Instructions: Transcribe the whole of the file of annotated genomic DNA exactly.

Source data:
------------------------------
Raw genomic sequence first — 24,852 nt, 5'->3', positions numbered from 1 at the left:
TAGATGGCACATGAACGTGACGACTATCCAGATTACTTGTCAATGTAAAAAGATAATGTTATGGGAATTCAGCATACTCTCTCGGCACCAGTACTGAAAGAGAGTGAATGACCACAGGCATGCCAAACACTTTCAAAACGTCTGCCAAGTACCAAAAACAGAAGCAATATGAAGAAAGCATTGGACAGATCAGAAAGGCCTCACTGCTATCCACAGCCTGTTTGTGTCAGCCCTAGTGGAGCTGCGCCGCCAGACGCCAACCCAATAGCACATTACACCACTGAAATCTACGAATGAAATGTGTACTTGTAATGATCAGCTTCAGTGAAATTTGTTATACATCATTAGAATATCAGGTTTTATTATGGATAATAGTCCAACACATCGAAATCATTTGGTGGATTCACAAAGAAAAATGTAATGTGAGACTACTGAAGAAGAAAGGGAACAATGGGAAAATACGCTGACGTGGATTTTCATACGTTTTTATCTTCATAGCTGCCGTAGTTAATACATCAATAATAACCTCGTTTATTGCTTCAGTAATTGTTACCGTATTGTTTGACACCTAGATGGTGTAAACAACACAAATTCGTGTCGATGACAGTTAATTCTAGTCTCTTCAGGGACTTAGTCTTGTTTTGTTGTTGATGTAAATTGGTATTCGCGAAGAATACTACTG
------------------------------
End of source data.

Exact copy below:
Raw genomic sequence first — 24,852 nt, 5'->3', positions numbered from 1 at the left:
TAGATGGCACATGAACGTGACGACTATCCAGATTACTTGTCAATGTAAAAAGATAATGTTATGGGAATTCAGCATACTCTCTCGGCACCAGTACTGAAAGAGAGTGAATGACCACAGGCATGCCAAACACTTTCAAAACGTCTGCCAAGTACCAAAAACAGAAGCAATATGAAGAAAGCATTGGACAGATCAGAAAGGCCTCACTGCTATCCACAGCCTGTTTGTGTCAGCCCTAGTGGAGCTGCGCCGCCAGACGCCAACCCAATAGCACATTACACCACTGAAATCTACGAATGAAATGTGTACTTGTAATGATCAGCTTCAGTGAAATTTGTTATACATCATTAGAATATCAGGTTTTATTATGGATAATAGTCCAACACATCGAAATCATTTGGTGGATTCACAAAGAAAAATGTAATGTGAGACTACTGAAGAAGAAAGGGAACAATGGGAAAATACGCTGACGTGGATTTTCATACGTTTTTATCTTCATAGCTGCCGTAGTTAATACATCAATAATAACCTCGTTTATTGCTTCAGTAATTGTTACCGTATTGTTTGACACCTAGATGGTGTAAACAACACAAATTCGTGTCGATGACAGTTAATTCTAGTCTCTTCAGGGACTTAGTCTTGTTTTGTTGTTGATGTAAATTGGTATTCGCGAAGAATACTACTG